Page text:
China and the United States

“Biden describes the China challenge as a global, ideological struggle between democracies and autocracies…. Any event from the pandemic to the Olympics will occasion commentary, particularly in the United States, of who “won,” China or America, and what it means for the epic struggle for global supremacy.” “There is no unified front against China”

I am not sure what it is that we want to win. We don’t seem to mind selling planes and bombs to other autocracies (Saudi Arabia, Qatar, etc.). Anything to keep the defense industry’s profits flowing short of yet another war seems a (relatively) good deal. And why might “global supremacy” matter?

Winning things sounds to me like rooting for our own basketball team and cheering when it wins the championship. How do we go about striving to have the best basketball team? First, we recruit the best basketball players we can find and hire the best coach to train them. Everyone must play by the agreed rules, and we win by playing the best game. In short, our efforts go into being the best team possible, not into poisoning the drinking water of the other teams.

But sporting contests are zero sum. One side wins and the other losses. Global cooperation and trade is win–win. The goods we produce and sell (for example) to China, with which to pay for the goods we buy from China make us and China both richer. The citizens of both countries benefit from this exchange. Win–win. Sharing information on the source, nature, and potential cure of a virus (which knows no borders) benefits all of us. Win–win.

The world’s output is maximized when our productive assets (labor and capital) are allocated to their most productive uses globally. That requires that market prices reflect the true productivity and value of each activity. Thus, the world as a whole benefits from rules governing government interferences in market prices and allocations. The World Trade Organization is the forum for agreeing on these rules of fair trade and enforcing them. “Econ 101- Trade in very simple terms”

The airplanes built by Boeing and Airbus benefit from government support of one sort or another. For years they have fought one another over whether this support conformed to fair trade rules. A settlement has finally been reached. “Boeing – Airbus settlement”

Trade restriction in the name of national security, while potentially legitimate, can easily cross the line into wealth reducing protectionism. Does the use of Huawei 5G equipment really threaten U.S. national security or U.S. business interests (protectionism). Some of these cases are hard to call but we must look carefully at narrow business interests in protecting their markets to the detriment of the rest of us. “Huawei ban could crush US aid efforts”

Global supremacy suggests that we would set these rules. To be successful the rules of international trade must be very broadly followed. Thus, their formulation must be a collective undertaking. It is fine for the U.S. to exert influence in setting these rules, but unfortunately, we have a poor record of even following them. We have caused the demise of the WTO dispute resolution body. We have strangely and counterproductively withdrawn from the Trans-Pacific Partnership (TPP), which was then replaced by the Comprehensive and Progressive Agreement for Trans-Pacific Partnership (CPTPP). These set high standards for more open trade that China will hopefully have to meet to join. The self-image of supremacy has corrupted U.S. behavior. Former President Trump’s protectionist tariffs on trade with China, EU, Canada, etc., which President Biden has so far failed to remove, have further reduced U.S. and world income. “Trade protection and corruption”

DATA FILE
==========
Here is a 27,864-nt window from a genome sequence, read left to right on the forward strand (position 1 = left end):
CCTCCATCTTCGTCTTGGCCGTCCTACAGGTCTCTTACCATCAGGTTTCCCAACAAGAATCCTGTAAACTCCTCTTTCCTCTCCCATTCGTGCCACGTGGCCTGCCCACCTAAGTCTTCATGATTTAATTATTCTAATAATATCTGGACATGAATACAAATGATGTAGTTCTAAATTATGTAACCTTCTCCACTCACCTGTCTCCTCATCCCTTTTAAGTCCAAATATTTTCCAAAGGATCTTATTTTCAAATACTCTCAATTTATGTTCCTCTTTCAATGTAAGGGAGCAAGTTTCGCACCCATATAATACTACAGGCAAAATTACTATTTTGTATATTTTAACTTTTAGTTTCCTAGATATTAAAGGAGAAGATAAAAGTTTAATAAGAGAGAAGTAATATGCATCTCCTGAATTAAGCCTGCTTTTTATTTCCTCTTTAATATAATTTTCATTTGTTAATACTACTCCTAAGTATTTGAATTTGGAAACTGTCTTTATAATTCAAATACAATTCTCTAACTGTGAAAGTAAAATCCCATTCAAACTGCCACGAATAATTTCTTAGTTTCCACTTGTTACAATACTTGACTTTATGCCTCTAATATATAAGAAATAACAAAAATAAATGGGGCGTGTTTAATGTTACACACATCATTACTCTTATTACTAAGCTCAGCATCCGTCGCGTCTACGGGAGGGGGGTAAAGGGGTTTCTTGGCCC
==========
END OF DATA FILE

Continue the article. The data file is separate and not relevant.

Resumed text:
So, what should our policy be toward China? China has no intention or interest in attacking the United States. They care about their own economies and their own neighborhoods. We should keep our nose and military home to look after our own neighborhood. We should work with China (and Russia and others) to formulate win-win rules for international interactions and behavior. We should apply the mechanisms of the WTO and other international bodies, and diplomacy more generally, to hold China (and others) to the agreed rules. But we must abide by them as well. The rule of law is not just for others.

We should fix the problems in our own economy. We should work to make our domestic rules of commerce fair and efficient so that our economy will be the best in the world. We should work with other countries, including China, to maximize the productivity of their resources because we and everyone else will benefit (win-win).

The United States was founded on principles that have served us well providing a model that the rest of the world would do well to follow. The idea that we should (or can) impose our principles on others rather than provide an example like “a shining city on a hill,” is a violation of those very principles. We have repeatedly failed to uphold those principles, but we keep trying. We must continue trying and must try harder.

Never Again

On this 20th anniversary of the 9/11 attack on America, many of us are saying “NEVER AGAIN”. What those saying it mean will determine the future of our country.